Why? Violence ensued. The experiment got so out of hand that Zimbardo ended it early for the safety of the participants. Years later, sources question whether his involvement in the experiment encouraged some violence between prison guards and prisoners. You can learn more about the Stanford Prison Experiment on Netflix or by reading our article.
The Milgram Experiment
Why do people do terrible things? Are they evil people, or do they just do as they are told? Stanley Milgram wanted to answer these questions and created the Milgram experiment. In this experiment, he asked participants to "shock" another participant (who was really just an actor receiving no shocks at all.) The shocks ranged in intensity, with some said to be hurtful or even fatal to the actor.
The results were shocking - no pun intended! However, the experiment remains controversial due to the lasting impacts it could have had on the participants. Gina Perry also wrote a book about this experiment - Behind the Shock Machine: The Untold Story of the Notorious Milgram Psychology Experiments.
The Monster Study
In the 1930s, Dr. Wendell Johnson was keen on exploring the origins and potential treatments for stuttering in children. To this end, he turned to orphans in Iowa, unknowingly involving them in his experiment. Not all the participating children had a stutter. Those without speech impediments were treated and criticized as if they did have one, while some with actual stuttering were either praised or criticized. Johnson's aim was to observe if these varied treatments would either alleviate or induce stuttering based on the feedback given.
Unfortunately, the experiment's outcomes painted a bleak picture. Not only did the genuine stutterers fail to overcome their speech issues, but some of the previously fluent-speaking orphans began to stutter after experiencing the negative treatment. Even by the standards of the 1930s, before the world was fully aware of the inhumane experiments conducted by groups like the Nazis, Johnson's methods were deemed excessively harsh and unethical.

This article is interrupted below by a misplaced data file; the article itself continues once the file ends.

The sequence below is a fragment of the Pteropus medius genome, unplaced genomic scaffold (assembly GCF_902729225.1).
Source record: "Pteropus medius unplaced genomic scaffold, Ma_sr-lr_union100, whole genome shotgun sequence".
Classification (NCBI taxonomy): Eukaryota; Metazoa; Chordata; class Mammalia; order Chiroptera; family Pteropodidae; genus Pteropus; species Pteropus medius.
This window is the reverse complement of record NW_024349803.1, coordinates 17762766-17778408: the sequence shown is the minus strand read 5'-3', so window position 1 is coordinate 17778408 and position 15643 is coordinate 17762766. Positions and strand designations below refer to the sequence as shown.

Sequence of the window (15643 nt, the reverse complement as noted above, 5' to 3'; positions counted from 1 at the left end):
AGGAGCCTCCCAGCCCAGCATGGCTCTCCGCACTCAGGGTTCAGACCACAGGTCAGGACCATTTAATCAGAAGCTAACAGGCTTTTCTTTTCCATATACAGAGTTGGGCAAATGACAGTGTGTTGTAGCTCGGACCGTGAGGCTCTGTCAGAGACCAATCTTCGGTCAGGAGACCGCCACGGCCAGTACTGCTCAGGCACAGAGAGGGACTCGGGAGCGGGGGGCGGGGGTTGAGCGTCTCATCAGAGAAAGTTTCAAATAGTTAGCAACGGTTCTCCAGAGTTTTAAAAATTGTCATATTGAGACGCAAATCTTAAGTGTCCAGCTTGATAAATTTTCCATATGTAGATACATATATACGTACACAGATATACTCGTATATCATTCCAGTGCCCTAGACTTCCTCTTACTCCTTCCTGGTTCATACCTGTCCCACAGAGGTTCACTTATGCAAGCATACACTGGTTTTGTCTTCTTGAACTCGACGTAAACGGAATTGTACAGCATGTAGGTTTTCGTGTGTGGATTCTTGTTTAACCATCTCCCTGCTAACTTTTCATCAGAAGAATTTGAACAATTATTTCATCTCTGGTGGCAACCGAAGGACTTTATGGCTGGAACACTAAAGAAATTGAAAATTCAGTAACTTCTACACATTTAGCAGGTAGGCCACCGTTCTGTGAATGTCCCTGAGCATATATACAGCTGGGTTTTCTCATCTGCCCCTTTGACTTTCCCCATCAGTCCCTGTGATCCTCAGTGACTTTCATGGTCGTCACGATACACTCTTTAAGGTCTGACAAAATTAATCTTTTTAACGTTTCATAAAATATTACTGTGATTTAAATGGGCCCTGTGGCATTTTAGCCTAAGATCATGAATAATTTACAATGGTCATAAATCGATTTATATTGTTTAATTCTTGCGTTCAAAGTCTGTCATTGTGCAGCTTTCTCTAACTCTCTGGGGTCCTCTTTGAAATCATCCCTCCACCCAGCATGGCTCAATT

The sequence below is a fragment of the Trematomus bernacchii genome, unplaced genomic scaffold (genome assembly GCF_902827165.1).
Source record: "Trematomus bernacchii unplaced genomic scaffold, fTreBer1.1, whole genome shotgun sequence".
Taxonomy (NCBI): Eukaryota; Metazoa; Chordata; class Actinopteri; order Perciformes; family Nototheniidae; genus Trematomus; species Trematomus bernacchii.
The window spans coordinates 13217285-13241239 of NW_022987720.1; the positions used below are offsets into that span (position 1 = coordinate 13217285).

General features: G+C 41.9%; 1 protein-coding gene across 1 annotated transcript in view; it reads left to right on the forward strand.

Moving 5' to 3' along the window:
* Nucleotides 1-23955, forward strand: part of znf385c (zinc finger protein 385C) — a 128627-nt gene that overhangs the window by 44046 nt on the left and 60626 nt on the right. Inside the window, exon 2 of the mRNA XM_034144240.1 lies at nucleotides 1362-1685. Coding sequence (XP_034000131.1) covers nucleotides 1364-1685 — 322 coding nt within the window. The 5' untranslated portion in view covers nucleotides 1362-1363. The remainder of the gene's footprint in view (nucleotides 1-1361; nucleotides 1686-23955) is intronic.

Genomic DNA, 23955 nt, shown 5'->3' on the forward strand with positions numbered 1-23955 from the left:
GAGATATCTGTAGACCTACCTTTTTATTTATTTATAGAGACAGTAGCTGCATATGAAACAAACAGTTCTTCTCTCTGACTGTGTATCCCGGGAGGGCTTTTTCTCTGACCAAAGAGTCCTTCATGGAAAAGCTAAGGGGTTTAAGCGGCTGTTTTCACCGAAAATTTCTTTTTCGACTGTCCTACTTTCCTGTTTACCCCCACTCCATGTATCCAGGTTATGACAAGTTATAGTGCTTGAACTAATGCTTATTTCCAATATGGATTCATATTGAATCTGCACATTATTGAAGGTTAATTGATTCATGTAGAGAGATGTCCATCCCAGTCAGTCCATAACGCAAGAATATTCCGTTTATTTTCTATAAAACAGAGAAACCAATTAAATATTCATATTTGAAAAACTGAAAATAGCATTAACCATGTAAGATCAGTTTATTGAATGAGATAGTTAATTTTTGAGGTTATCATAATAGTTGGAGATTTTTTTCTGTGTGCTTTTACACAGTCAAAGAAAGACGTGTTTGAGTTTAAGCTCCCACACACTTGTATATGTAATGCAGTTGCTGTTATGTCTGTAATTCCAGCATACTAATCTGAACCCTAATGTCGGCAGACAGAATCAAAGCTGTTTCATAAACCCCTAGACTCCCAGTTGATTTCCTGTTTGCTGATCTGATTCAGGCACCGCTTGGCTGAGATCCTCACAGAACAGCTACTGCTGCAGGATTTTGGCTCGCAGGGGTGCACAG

Read more about the Monster Study here.
How Do Psychologists Conduct Ethical Experiments?
To ensure participants' well-being and prevent causing trauma, the field of psychology has undergone a significant evolution in its approach to research ethics. Historically, some early psychological experiments lacked adequate consideration for participants' rights or well-being, leading to trauma and ethical dilemmas. Notable events, such as the revelations of the Milgram obedience experiments and the Stanford prison experiment, brought to light the pressing need for ethical guidelines in research.
As a result, strict rules and guidelines for ethical experimentation were established. One fundamental principle is informed consent: participants must know that they are part of an experiment and should understand its nature. This means they must be informed about the procedures, potential risks, and their rights to withdraw without penalty. Participants consent to participate only after this detailed disclosure, which must be documented.
Moreover, creating ethics review boards became commonplace in research institutions, ensuring research proposals uphold ethical standards and protect participants' rights. If you are ever invited to participate in a research study, it's crucial to thoroughly understand its scope, ask questions, and ensure your rights are protected before giving consent. The journey to establish these ethical norms reflects the discipline's commitment to balancing scientific advancement with the dignity and well-being of its study subjects.